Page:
New Delhi: A radio jockey picks up the microphone and cheerfully wishes the listeners of her channel: “Salaam namaste.” No, she is not actress Preity Zinta, and this is not a scene from her 2005 film, Salaam Namaste, either.
It is instead RJ Sakshi Kansal, who hosts Salaam Morning, the first show in the day for Salaam Namaste, a budding community radio channel that plays in the tea stalls, housing complexes, offices and colleges of Noida and Ghaziabad, the satellite towns of New Delhi.
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“We are the voice of the voiceless. We help the community to speak up, especially those listeners who have never felt the privilege of a microphone,” says Barsha Chabaria, station head at Salaam Namaste.
Salaam and namaste are commonly used greetings in India. “The founders had a vision to welcome every one in the community—hence the name Salaam Namaste,” says Chabaria. “Also, they liked the name of the movie, which served their purpose and was also catchy.”
Salaam Namaste was launched in January 2009 from Noida-based management institute IMS College, operating on the 90.4 FM frequency.
The purpose, according to Rajeev Kumar Gupta, president of IMS College, was to identify and serve the information needs of the community.
Its programmes focus on themes ranging from healthcare to education, women’s empowerment to talent spotting.
The channel has a line up of six shows through the day, including Salaam Morning and Evening Club.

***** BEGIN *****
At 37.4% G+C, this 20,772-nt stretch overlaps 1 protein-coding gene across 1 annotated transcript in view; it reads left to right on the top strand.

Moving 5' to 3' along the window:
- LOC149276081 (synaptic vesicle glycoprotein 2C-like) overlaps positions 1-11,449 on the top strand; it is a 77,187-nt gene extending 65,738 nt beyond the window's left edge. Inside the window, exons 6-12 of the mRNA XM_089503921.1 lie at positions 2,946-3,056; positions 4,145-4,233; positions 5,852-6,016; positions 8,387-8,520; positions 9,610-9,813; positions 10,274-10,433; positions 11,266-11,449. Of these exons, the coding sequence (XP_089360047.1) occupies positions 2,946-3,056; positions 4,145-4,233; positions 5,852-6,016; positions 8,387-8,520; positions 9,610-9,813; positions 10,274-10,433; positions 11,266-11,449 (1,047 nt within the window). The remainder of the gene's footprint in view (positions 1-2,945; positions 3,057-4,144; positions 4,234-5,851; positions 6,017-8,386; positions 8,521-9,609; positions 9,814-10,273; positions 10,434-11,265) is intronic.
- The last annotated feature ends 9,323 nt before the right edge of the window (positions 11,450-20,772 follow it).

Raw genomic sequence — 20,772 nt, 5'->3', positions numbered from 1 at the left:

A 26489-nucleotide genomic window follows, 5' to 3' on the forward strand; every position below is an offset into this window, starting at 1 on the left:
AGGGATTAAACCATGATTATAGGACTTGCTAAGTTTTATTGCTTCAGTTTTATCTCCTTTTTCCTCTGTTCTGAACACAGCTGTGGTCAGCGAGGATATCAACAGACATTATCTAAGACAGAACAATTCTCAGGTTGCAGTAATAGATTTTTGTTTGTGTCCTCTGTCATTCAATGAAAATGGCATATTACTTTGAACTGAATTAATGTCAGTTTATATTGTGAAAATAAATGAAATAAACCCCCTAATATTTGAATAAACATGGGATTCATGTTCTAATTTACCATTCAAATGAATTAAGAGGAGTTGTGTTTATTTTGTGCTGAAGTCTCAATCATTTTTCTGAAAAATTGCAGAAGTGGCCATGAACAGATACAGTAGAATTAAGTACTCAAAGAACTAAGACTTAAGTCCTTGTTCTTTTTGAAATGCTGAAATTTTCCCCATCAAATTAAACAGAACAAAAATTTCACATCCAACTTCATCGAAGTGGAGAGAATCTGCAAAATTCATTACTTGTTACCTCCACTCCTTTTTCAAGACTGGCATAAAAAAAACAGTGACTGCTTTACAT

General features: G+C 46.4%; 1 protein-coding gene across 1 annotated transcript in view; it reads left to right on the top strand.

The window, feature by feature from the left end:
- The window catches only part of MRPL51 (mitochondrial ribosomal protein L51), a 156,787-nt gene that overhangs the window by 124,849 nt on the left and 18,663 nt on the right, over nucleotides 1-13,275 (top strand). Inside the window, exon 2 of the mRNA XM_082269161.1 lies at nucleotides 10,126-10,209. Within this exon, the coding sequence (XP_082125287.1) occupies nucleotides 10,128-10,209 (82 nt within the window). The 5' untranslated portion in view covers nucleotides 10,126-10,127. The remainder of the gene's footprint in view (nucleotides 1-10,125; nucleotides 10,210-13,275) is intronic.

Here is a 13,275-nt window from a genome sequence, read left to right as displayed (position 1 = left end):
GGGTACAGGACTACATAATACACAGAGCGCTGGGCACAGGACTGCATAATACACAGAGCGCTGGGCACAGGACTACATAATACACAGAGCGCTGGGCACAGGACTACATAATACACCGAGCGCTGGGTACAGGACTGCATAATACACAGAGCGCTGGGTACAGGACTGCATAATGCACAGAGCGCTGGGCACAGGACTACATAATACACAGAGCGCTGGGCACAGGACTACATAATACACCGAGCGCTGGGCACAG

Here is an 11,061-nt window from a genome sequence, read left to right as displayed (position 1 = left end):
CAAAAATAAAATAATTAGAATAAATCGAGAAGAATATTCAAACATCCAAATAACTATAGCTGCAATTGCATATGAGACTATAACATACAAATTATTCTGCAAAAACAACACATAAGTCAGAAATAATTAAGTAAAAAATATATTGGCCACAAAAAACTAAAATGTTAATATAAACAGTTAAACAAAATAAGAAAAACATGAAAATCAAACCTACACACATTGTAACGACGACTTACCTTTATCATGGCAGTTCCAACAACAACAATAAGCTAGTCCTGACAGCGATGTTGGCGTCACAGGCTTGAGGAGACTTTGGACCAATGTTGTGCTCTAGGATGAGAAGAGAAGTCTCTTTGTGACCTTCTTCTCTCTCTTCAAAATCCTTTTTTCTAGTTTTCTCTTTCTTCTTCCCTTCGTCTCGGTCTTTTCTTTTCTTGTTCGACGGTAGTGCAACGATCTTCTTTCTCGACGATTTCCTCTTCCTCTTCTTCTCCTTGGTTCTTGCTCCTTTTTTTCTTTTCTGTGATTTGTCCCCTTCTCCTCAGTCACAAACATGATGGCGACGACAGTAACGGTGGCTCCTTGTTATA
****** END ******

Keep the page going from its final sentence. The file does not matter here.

“The morning show listenership is dominated by professionals and housewives. Traffic updates, birthday wishes, recipes and cooking tips are the most sought after things on the live shows,” says Kansal, its host.
Shows by child RJs, including the radio drama Chuppi Tod and the story telling segment Dhoom Pichak are particularly popular.
Noida Ke Saarthi is a unique programme hosted by autodrivers of the area, who discuss topics ranging from fares and the problems faced by their community, and also provide traffic updates.
Even community radio channels are not quite complete without a music element.
Initially, Salaam Namaste used to play film tracks and pay royalty, but to cut down on expenses, it started playing music from college bands, traditional and folk artistes, school children and local music labels.
“It serves two purposes,” says Chabaria. “Firstly, it gives a break to upcoming talent and secondly, we save money and at the same time provide original content.”
But the community the radio channel serves is still small. Almost three years since it started operations, Salaam Namaste’s reach remains limited within a 5-7 sq. km range.
Chabaria says the geographical constraint makes it difficult to develop innovative content.
Revenue generation is another concern. The project is funded entirely by the college as it doesn’t get any ads.
The only ads it airs are public service broadcasts produced inhouse.
“We want big and local retailers to come forward and help us by buying on-air time or sponsorships,” says Chabaria.
“In fact, we want government departments like DAVP (department of advertising and visual publicity), children and women’s welfare and tourism to give us ads,” Chabaria adds.